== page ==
Friday, August 29, 2014

Tantalize Your Senses…Spoken Word, Poetry and Art

Words have a fluency and lilting quality that illuminates the consciousness when properly aligned and crafted.  Art takes us from the realm of the ordinary to the frontiers of imagination and wonderment.  Persecution Avenue and Chrystal Berche understand how to elicit magic that sparks the human spirit and impels us to think through what we feel after reading and/or experiencing art.

Persecution Avenue bobs and weaves his words similar to a cagey, seasoned prize-fighter who knows when to jab and when to float, when to throw the hook and when to rest on the ropes…here is a brief, teaser excerpt from his piece, “This Little City

This little city, my little city with the siren soundtrack:
where the B-more Black- birds smoke and mirrors lend the opium outcasts a purple hue; the opaque outrage at the state of the avenue.
A city again lost when they lose and so we choose to get tossed
 in the latent lavender suited lies of our pink politicians.
Forgetting their triple bra platform;
 are Sheila’s shopping habits the only notable mention?

How ‘bout the corner at,
 right near where I was born at,
the heads said the funk was never wack,
 “bad boy out” still echoes on the corner of Myrtle and Lafayette.


***
artwork by Chrystal Berch, aaduna contributing artist & poet (c) 2014

Chrystal Berche is nighttime stardust that coats and oozes into our being when we least expect it. Poet, visual artist, and purveyor of creative ideas and artistic designs, Ms. Berche brings her words and art to aaduna.  We are grateful for both.  Here is a snippet from her poem from “Until the End 

Sometimes it’s the first few notes of a piano played with nimble fingers
ivory keys that shatter the calm of a lonely drive on a winter’s day
the sky dark while I rage and pound the steering wheel
remembering the moment I heard the words telling me you were gone.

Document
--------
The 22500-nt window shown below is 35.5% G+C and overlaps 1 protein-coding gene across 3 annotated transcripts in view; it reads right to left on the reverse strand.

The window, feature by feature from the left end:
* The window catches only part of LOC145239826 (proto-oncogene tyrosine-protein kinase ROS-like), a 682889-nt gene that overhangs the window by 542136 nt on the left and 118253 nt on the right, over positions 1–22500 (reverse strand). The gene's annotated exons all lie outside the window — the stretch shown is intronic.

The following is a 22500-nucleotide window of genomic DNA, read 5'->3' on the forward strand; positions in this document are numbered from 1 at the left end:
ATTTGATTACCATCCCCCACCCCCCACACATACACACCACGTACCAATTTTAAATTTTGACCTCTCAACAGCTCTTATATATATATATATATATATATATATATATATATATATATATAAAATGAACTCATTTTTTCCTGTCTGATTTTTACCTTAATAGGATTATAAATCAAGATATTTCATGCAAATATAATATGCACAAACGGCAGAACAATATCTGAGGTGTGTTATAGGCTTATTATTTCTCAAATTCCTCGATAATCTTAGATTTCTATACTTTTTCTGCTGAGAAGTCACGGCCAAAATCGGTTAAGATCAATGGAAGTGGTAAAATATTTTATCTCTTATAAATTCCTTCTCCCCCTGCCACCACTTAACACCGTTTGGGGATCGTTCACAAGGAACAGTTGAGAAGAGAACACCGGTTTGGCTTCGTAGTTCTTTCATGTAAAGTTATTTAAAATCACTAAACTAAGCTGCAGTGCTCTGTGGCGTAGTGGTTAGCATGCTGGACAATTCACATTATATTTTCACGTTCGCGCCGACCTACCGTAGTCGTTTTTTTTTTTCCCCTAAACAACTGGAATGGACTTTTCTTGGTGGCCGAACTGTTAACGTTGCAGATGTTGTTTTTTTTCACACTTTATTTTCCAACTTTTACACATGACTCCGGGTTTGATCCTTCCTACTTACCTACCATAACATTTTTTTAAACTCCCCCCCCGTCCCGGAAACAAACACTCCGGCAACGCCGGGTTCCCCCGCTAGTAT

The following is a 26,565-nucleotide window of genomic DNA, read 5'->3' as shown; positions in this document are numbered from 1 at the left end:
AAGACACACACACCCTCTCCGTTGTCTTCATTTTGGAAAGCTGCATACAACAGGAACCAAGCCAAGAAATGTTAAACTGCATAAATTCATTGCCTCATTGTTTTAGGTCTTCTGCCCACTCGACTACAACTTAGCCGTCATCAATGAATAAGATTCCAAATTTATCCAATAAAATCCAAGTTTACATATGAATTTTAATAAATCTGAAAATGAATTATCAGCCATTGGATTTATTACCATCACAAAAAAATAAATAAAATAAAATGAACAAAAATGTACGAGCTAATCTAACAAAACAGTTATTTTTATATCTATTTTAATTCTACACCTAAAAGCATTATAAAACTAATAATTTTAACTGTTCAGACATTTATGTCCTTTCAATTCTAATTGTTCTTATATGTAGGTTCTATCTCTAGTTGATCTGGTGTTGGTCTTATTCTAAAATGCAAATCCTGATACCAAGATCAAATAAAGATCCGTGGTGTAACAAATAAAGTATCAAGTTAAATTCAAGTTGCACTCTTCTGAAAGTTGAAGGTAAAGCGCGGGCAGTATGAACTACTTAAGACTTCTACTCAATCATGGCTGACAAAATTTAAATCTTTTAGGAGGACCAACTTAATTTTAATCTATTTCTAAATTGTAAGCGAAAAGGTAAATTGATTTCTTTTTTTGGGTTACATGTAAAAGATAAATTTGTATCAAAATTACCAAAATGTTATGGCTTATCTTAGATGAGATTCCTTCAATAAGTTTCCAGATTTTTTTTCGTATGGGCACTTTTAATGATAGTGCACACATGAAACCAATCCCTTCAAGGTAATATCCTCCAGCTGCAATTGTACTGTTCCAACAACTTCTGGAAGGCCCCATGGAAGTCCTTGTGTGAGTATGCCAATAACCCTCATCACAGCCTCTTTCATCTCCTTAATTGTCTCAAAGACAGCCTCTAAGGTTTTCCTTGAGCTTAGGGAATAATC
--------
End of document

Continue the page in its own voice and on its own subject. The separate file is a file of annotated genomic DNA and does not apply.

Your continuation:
Sometimes it’s the first few cords wrung with heartrending beauty
from a black and silver guitar like the one that you used to play while I lay beside you
lost in a world only we could know, clinging to one another
wishing the whole world would fade away

***

Persecution Avenue’s “This Little City” has a lot more for you to read.

Chrystal Berche has another poem in addition to “Until the End” plus she has work on exhibit in one of the aaduna galleries. 

Avenue and Berche…coming soon…Volume 4, No. 2…summer 2014 issue.


 
 
 


Wednesday, August 27, 2014

Ready for another aaduna tease? You know you are!

Here are a few unedited [mostly] excerpts from Gillick, Murray, and Backer…three intriguing writers coming to the aaduna readership in the summer 2014 issue:


 from Matt Gillick’s “Swim Practice”

Dad was supposed to pick me up on time but he didn’t.  He was late again. He’s always on time right at five.  Mom said he sometimes took a long time putting on his green clothes and be late for his flight when he left.  I kind of wished he lost them so he could stay longer and tell me jokes.  They’re funny jokes like: “J.P., what happens to a…”  I forget the rest but I always laugh at the end.  The way he tells jokes is funny but I’m not laughing at him.  He just tells them well like I knew I would understand if I were smarter.  Mom told me not to laugh at kids at swim practice, so I laugh at them in the locker room.  One of them cried and I felt bad and I stopped for a bit.  She didn’t come back so I couldn’t say sorry.  Where was Dad?  He didn’t have another flight to catch.  I want Mom to tell me more about what Dad does.  I kind of know.

+++

from Mike Murray’s “Stage Fright”

As Lila lay on the floor of the janitor’s closet, running her fingers over the raised flesh on her face still hot from being burned, she considered all the choices she’d made, not because she was Jewish, but because other people knew she was Jewish.  She couldn’t ignore the choked screams of the dark figure next to her, who had curled herself into the fetal position. Her screams became sobs.

*